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Columns

  • Out-of-control baby fever hits superstar-obsessed mags

    All of Hollywood and tabloid readers alike can breathe easy—Brad and Angelina’s twins have arrived.

    Now I’m a self-proclaimed tabloid junkie, but this is too much even for me.

    Reports are circulating on the Internet the first published baby photos are being shopped for about $20 million.

    Break it down, that’s $10 million per baby.

    An editor from People appeared on The Early Show and denied the magazine had made an offer as reported.

  • Questions every citizen should be able to answer

    What do native-born Americans really know about “my country ‘tis of thee, sweet land of liberty”?

    Think they’re smarter than the many immigrants seeking precious citizenship? Even a fifth-grade one?

    This past Fourth of July Eve, a record 98 people representing 48 countries became United States citizens during a naturalization ceremony in Southport.

  • Find fresh food, crafts and treats in new location

    This Saturday, the Shallotte Farmers Market will move from the town hall parking lot to Lions Club Park beside Shallotte Plaza on Main Street. It will give the public easier access to vendors and the vendors a more comfortable, shadier spot for selling.

    My daughter and I went to the last market day at town hall last Saturday to talk to a few people and get photos for an upcoming story for the Beacon’s Island Living magazine.

    She served as my sidekick, writing her own “notes” as I made the rounds from table to table.

  • When did we stop caring for all mankind, especially in times of need?

    When did we get so busy, so self-involved, that as humans we have forgotten compassion and how to care for one another?

    In recent months news accounts have told the stories of men and women who have been struck by very unfortunate circumstances and left to suffer—and in some cases die—while others offered no help.

    The most recent incident involves a woman in New York who went to the right place to get help—a hospital.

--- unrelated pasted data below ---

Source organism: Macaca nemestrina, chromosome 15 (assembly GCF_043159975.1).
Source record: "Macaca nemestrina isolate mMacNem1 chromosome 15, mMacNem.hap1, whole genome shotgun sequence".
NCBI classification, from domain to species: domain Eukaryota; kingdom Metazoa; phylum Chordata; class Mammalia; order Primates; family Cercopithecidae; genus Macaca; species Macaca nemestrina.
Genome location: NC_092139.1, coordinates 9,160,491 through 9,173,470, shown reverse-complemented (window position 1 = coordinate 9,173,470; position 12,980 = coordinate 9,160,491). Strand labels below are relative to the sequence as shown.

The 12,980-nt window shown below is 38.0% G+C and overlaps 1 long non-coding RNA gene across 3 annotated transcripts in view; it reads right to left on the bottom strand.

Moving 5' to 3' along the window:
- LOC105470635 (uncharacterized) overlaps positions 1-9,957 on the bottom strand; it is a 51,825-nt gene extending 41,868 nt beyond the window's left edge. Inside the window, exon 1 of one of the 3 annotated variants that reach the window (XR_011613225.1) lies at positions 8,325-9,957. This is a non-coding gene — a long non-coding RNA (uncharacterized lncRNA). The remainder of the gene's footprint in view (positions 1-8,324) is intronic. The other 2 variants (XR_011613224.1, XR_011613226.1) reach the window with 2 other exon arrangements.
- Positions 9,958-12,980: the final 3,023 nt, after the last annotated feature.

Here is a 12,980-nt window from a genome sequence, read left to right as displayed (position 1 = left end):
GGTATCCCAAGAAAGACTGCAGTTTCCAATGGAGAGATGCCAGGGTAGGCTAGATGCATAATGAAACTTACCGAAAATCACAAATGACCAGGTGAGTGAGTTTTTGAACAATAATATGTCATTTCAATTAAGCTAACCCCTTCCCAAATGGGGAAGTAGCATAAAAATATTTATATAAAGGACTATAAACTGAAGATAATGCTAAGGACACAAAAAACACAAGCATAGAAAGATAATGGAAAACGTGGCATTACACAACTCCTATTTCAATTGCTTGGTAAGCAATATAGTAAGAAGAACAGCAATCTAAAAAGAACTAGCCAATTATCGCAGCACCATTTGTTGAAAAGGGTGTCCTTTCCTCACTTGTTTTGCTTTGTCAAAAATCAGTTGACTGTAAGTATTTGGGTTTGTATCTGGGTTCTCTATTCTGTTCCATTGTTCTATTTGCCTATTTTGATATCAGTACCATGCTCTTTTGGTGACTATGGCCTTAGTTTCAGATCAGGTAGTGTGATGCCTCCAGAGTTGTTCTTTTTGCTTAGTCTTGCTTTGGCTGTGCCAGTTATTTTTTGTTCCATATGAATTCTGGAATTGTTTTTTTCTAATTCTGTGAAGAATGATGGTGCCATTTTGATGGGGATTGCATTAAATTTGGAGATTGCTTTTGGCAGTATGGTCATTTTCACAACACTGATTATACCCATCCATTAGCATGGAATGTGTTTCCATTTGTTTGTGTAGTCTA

• Bravery was on display last week in Brunswick County courtroom

    I saw bravery last week in the faces of two 20-something women.

    Two young women, just out of college, should be busy decorating their new apartments and going out with friends, not testifying in a rape trial.

    But these two young women, now 22 and 23 years old, came back to Brunswick County to testify in the trial of a man who kidnapped and raped them seven years ago.

    They took the stand and with explicit detail relived the worst night of their lives to a judge, three lawyers, 12 jurors and the man who did it.

  • Time to pack those fireworks away, folks

    The Town of Oak Island had its Fourth of July fireworks display at 9 p.m. July 1. The City of Southport had its Fourth of July fireworks display at 9 p.m. July 4.

    The Fourth of July has now come and gone, but it seems that several people are still celebrating—every night.

    Every year a few days before the Fourth of July, tourists and vacationers flock to the South Brunswick Islands to enjoy the beach and set off a few of the fireworks they purchased across the border in South Carolina.

  • The importance of role models who share a common heritage or sex

    It is extremely important for children to see role models who look and sound like them. Young people tend to idolize successful people who share their heritage.

    For years there were no high profile black golf professionals until Tiger Woods came on the scene. Woods’ influence has motivated young blacks to play the game of golf.

  • Everybody needs a cheering section

    At the annual N.C. Fourth of July Parade in Southport last Friday, a cheering section of sorts formed in front of Southport Baptist Church, where a master of ceremonies was stationed to describe each parade entry.

    Every time a car, band or float passed by the church, the M.C. would describe the person or the organization represented, and, every time, a group of people behind me would let out “whoops” and “whoos” for them—whether they knew who the people were or not.

    M.C.: “The mayor of Anytown, U.S.A.!”

  • Newseum exhibits remind visitors of journalism's importance

    The little girl stood on her tiptoes staring at the empty, hollow, cutout eyes of a white KKK hood.

    Around it, surrounded in a glass case at the Newseum, placards, documents and photographs detailed the story—in the words and images of journalists—of the Civil Rights Movement in America.

    “Mama,” the little girl asked, turning her head away from the display, “do they still kill people just because they’re black?”

    Her mother looked down and back up at the historical items on display.

  • Superstreets help if drivers know what they're doing

    The N.C. Department of Transportation has some money tucked away in its coffers, although we don’t seem to see it in action much around here.

    Two of the newest road improvements are the new superstreet designs at the busy intersections of U.S. 17 and Mount Pisgah and Ocean Isle Beach roads. If you can’t remember where you’ve heard the term superstreet before—think the year-old intersections on U.S. 17 in Leland.

    Apparently no one, not even DOT, could argue these busy intersections didn’t need major improvements.